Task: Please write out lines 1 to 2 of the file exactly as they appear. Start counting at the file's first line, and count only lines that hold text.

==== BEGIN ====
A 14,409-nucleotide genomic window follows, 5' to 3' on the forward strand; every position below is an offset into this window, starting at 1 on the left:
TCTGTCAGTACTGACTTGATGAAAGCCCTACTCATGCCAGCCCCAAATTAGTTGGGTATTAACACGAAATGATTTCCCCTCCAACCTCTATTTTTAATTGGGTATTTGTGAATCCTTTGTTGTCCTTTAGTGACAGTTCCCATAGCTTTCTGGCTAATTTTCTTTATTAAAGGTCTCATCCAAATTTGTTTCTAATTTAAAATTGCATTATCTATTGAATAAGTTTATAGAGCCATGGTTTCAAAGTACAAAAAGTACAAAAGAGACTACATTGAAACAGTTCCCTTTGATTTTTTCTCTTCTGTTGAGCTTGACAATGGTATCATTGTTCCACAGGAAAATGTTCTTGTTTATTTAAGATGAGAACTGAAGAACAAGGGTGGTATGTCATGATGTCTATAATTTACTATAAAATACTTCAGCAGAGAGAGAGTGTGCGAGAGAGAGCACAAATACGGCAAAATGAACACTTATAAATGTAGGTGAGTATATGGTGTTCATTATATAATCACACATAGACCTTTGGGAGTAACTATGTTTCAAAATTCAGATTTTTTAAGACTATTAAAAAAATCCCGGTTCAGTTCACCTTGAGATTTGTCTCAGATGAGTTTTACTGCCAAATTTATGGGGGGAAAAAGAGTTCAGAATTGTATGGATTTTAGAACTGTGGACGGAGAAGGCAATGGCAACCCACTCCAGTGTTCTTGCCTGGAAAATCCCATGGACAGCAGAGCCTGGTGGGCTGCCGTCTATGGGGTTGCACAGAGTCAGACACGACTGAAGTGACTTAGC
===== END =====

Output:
A 14,409-nucleotide genomic window follows, 5' to 3' on the forward strand; every position below is an offset into this window, starting at 1 on the left:
TCTGTCAGTACTGACTTGATGAAAGCCCTACTCATGCCAGCCCCAAATTAGTTGGGTATTAACACGAAATGATTTCCCCTCCAACCTCTATTTTTAATTGGGTATTTGTGAATCCTTTGTTGTCCTTTAGTGACAGTTCCCATAGCTTTCTGGCTAATTTTCTTTATTAAAGGTCTCATCCAAATTTGTTTCTAATTTAAAATTGCATTATCTATTGAATAAGTTTATAGAGCCATGGTTTCAAAGTACAAAAAGTACAAAAGAGACTACATTGAAACAGTTCCCTTTGATTTTTTCTCTTCTGTTGAGCTTGACAATGGTATCATTGTTCCACAGGAAAATGTTCTTGTTTATTTAAGATGAGAACTGAAGAACAAGGGTGGTATGTCATGATGTCTATAATTTACTATAAAATACTTCAGCAGAGAGAGAGTGTGCGAGAGAGAGCACAAATACGGCAAAATGAACACTTATAAATGTAGGTGAGTATATGGTGTTCATTATATAATCACACATAGACCTTTGGGAGTAACTATGTTTCAAAATTCAGATTTTTTAAGACTATTAAAAAAATCCCGGTTCAGTTCACCTTGAGATTTGTCTCAGATGAGTTTTACTGCCAAATTTATGGGGGGAAAAAGAGTTCAGAATTGTATGGATTTTAGAACTGTGGACGGAGAAGGCAATGGCAACCCACTCCAGTGTTCTTGCCTGGAAAATCCCATGGACAGCAGAGCCTGGTGGGCTGCCGTCTATGGGGTTGCACAGAGTCAGACACGACTGAAGTGACTTAGC